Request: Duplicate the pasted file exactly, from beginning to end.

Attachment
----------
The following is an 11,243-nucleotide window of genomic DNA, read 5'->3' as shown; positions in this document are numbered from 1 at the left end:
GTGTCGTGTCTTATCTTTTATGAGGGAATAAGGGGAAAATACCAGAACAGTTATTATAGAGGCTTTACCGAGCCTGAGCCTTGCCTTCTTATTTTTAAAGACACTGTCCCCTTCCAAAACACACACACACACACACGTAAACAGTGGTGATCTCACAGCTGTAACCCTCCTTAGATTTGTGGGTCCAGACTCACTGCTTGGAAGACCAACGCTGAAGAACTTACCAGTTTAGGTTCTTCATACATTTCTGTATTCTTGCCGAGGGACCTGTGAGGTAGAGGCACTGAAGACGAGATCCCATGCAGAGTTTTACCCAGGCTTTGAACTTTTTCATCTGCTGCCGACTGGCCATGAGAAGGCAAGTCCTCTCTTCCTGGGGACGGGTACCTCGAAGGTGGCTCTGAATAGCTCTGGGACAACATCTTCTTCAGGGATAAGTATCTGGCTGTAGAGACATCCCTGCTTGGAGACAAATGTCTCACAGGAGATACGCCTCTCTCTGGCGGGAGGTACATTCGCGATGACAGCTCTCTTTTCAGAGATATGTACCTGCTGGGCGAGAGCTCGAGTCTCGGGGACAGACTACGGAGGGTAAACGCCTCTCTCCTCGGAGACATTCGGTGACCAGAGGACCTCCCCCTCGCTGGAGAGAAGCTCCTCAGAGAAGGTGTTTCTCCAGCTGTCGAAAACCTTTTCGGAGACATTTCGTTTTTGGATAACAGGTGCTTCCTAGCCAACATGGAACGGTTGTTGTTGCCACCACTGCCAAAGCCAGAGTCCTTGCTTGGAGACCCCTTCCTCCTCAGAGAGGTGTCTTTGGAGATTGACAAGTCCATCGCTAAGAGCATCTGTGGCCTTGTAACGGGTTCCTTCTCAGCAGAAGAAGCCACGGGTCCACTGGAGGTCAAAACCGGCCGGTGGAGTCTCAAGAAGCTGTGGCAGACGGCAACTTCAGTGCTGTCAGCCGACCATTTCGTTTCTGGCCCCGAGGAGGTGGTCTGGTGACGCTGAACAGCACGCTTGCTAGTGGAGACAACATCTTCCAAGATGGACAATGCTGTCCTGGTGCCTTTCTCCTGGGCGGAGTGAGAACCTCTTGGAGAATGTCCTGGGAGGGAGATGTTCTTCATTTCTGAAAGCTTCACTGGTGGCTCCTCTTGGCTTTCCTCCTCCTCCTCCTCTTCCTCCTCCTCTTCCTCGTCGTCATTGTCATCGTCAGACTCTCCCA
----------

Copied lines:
The following is an 11,243-nucleotide window of genomic DNA, read 5'->3' as shown; positions in this document are numbered from 1 at the left end:
GTGTCGTGTCTTATCTTTTATGAGGGAATAAGGGGAAAATACCAGAACAGTTATTATAGAGGCTTTACCGAGCCTGAGCCTTGCCTTCTTATTTTTAAAGACACTGTCCCCTTCCAAAACACACACACACACACACGTAAACAGTGGTGATCTCACAGCTGTAACCCTCCTTAGATTTGTGGGTCCAGACTCACTGCTTGGAAGACCAACGCTGAAGAACTTACCAGTTTAGGTTCTTCATACATTTCTGTATTCTTGCCGAGGGACCTGTGAGGTAGAGGCACTGAAGACGAGATCCCATGCAGAGTTTTACCCAGGCTTTGAACTTTTTCATCTGCTGCCGACTGGCCATGAGAAGGCAAGTCCTCTCTTCCTGGGGACGGGTACCTCGAAGGTGGCTCTGAATAGCTCTGGGACAACATCTTCTTCAGGGATAAGTATCTGGCTGTAGAGACATCCCTGCTTGGAGACAAATGTCTCACAGGAGATACGCCTCTCTCTGGCGGGAGGTACATTCGCGATGACAGCTCTCTTTTCAGAGATATGTACCTGCTGGGCGAGAGCTCGAGTCTCGGGGACAGACTACGGAGGGTAAACGCCTCTCTCCTCGGAGACATTCGGTGACCAGAGGACCTCCCCCTCGCTGGAGAGAAGCTCCTCAGAGAAGGTGTTTCTCCAGCTGTCGAAAACCTTTTCGGAGACATTTCGTTTTTGGATAACAGGTGCTTCCTAGCCAACATGGAACGGTTGTTGTTGCCACCACTGCCAAAGCCAGAGTCCTTGCTTGGAGACCCCTTCCTCCTCAGAGAGGTGTCTTTGGAGATTGACAAGTCCATCGCTAAGAGCATCTGTGGCCTTGTAACGGGTTCCTTCTCAGCAGAAGAAGCCACGGGTCCACTGGAGGTCAAAACCGGCCGGTGGAGTCTCAAGAAGCTGTGGCAGACGGCAACTTCAGTGCTGTCAGCCGACCATTTCGTTTCTGGCCCCGAGGAGGTGGTCTGGTGACGCTGAACAGCACGCTTGCTAGTGGAGACAACATCTTCCAAGATGGACAATGCTGTCCTGGTGCCTTTCTCCTGGGCGGAGTGAGAACCTCTTGGAGAATGTCCTGGGAGGGAGATGTTCTTCATTTCTGAAAGCTTCACTGGTGGCTCCTCTTGGCTTTCCTCCTCCTCCTCCTCTTCCTCCTCCTCTTCCTCGTCGTCATTGTCATCGTCAGACTCTCCCA